As it is a major supplier to the government, fears have been expressed that AT&T could be providing individual information to government agencies, especially in the period after 9/11 (AT&T Declares consumers, 2006). While declaring that the data it holds on its clients is its corporate property, the fears expressed about AT&T passing on information to federal agencies have been based on the company’s statements that it does not share customer information with third party marketers but have been known to share that data with federal agencies (AT&T Declares, 2006).
What this means is that subscribers with AT&T have for the period after 9/11 been expecting that their records could be made available for scrutiny in the search for terrorist links. This knowledge by AT&T subscribers, which is seen as being directly related to AT&T’s desire to retain good working relationships with the government for the sake of improving its ability to continue government contracts, has caused jitters amongst the company’s subscribers.
The issue for the company is rather complicated as it involves two groups of people who are of immense significance to the company. On the one hand, there are the subscribers on whose goodwill the company depends and who require to be certain that data concerning them is held in utmost confidentiality. On the other hand, there are federal agencies whose duty is to guarantee national security and who could be aided in their investigations by the data that AT&T has.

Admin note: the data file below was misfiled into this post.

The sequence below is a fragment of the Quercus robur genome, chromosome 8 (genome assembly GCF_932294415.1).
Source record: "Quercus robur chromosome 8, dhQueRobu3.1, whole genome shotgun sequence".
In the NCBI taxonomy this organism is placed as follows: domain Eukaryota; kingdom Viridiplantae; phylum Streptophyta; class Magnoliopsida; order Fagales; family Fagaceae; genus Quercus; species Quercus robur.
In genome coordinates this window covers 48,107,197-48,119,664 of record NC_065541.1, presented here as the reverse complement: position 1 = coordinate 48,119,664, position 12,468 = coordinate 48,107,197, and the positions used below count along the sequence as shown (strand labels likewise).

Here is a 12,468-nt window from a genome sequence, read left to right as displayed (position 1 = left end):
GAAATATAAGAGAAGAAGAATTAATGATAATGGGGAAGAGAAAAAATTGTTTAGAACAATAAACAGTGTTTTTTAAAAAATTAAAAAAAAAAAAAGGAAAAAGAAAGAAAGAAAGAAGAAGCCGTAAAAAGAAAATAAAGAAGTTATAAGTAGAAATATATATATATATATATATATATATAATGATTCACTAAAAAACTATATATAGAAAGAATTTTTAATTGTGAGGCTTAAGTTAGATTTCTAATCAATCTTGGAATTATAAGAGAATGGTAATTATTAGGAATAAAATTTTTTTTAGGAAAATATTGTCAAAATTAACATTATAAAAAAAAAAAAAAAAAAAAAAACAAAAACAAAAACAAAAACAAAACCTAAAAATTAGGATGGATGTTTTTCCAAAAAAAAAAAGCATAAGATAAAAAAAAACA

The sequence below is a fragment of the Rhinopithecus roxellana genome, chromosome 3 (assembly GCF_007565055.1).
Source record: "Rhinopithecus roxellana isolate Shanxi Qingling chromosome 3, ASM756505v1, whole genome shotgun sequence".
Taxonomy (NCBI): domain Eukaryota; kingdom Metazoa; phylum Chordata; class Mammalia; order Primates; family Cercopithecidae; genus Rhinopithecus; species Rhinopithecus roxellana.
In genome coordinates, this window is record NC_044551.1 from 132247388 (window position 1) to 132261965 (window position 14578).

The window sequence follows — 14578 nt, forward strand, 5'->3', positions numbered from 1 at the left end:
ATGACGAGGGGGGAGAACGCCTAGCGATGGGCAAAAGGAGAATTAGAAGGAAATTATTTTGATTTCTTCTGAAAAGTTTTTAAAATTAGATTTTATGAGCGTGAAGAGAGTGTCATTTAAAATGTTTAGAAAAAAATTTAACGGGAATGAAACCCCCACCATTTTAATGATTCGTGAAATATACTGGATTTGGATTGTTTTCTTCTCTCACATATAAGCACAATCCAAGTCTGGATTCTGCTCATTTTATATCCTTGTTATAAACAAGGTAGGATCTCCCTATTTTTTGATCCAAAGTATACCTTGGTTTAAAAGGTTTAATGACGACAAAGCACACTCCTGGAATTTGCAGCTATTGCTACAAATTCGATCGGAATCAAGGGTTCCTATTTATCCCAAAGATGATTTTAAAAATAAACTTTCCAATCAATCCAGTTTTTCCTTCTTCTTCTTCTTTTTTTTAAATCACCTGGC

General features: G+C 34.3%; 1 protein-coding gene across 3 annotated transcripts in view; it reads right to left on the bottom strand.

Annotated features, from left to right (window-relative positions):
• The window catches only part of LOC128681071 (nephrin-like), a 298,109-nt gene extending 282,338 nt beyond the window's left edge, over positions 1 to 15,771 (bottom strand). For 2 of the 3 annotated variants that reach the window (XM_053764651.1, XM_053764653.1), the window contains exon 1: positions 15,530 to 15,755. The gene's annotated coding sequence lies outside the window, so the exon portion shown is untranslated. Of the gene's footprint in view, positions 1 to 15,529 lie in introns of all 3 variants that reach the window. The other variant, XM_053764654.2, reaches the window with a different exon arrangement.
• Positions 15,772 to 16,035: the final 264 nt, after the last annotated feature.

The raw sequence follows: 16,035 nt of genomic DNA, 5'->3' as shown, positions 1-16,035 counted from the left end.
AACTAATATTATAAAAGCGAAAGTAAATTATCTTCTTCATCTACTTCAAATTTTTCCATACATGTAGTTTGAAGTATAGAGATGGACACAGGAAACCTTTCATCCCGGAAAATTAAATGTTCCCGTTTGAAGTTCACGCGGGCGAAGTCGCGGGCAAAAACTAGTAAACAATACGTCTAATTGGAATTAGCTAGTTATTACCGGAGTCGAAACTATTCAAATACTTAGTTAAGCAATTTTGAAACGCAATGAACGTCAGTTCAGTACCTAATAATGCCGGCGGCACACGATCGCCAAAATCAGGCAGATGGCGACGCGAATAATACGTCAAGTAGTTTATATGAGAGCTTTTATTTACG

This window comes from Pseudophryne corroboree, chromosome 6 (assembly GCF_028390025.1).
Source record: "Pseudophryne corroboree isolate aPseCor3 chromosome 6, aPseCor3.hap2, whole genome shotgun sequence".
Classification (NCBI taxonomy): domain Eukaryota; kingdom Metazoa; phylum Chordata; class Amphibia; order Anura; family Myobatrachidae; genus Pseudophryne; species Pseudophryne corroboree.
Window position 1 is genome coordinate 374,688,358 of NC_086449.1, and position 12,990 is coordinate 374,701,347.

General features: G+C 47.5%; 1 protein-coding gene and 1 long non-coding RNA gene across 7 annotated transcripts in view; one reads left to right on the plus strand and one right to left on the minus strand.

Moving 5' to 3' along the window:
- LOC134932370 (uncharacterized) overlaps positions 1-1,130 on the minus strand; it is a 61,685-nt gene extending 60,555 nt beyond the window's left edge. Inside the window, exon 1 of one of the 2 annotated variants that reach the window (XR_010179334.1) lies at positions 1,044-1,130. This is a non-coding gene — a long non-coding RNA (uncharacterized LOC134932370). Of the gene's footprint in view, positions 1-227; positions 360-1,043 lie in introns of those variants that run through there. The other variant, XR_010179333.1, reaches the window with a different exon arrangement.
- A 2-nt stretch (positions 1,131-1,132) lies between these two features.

The agony that AT&T has to go through in trying to fulfill these conflicting demands was best captured by the current Secretary of State, Hillary Clinton in her address to the American Constitution Society in 2006 when she expressed the desire that measures be put in place which would protect privacy while at the same time protecting national security (AT&T Declares, 2006). As a result of the perceived cooperation with government law enforcement agencies, AT&T has found itself facing litigation.
In 2006, the company, together with Verizon Delaware, AT&T was sued by members of the DE Chapter of ACLU who wanted clarification that the two companies were not working with federal agencies, most specifically the National Security Agency (NSA) to provide client information in the attempts to disrupt terrorist activities (Keffer, 2006). AT&T has enjoyed a leading role in supply of goods and services to the government for a period close to two hundred years.
The relationship between the government and the company has been frosty at times because of perceived monopolistic tendencies by AT&T but the company has been able to survive and grow to newer strengths even if sometimes it has had to fight very seriously determined competition. As the company has a variety of goods and especially services to offer the government, the future for AT&T in the area of contracts from the government seems quite bright. References AT&T Corp – Early History(2009).
Retrieved February 26, 2009, from http://ecommerce. hostip. info/pages/59/AT-T-Corp-EARLY-HISTORY. html AT&T Declares consumers’ personal data “corporate property”. (2006). Consumeraffairs. com. Retrieved February 26, 2009 from http://www. consumeraffairs. com/news04/2006/06/att_privacy. html AT&T Government solutions wins alliant contract from general services administration. (2007). AT&T. Retrieved February 26, 2009 from http://www. att. com/gen/press-room? pid=4800&cdvn=news&newsarticleid=24174
Keffer, M. Personal communication. (May 31, 2006). Retrieved February 26, 2009 from https://secure. aclu. org/puc/de_att_response. pdf US army selects at&t government solutions for $23 million global network infrastructure upgrade. (2009). Your defence news. Retrieved February 26, 2009 from http://www. yourdefencenews. com/u. s. +army+selects+at&t+government+solutions+for+$23+million+global+network+infrastructure+upgrade_20322. html Weissman, R. (1999). Scofflaw blacklist. The nation, 269(15), 6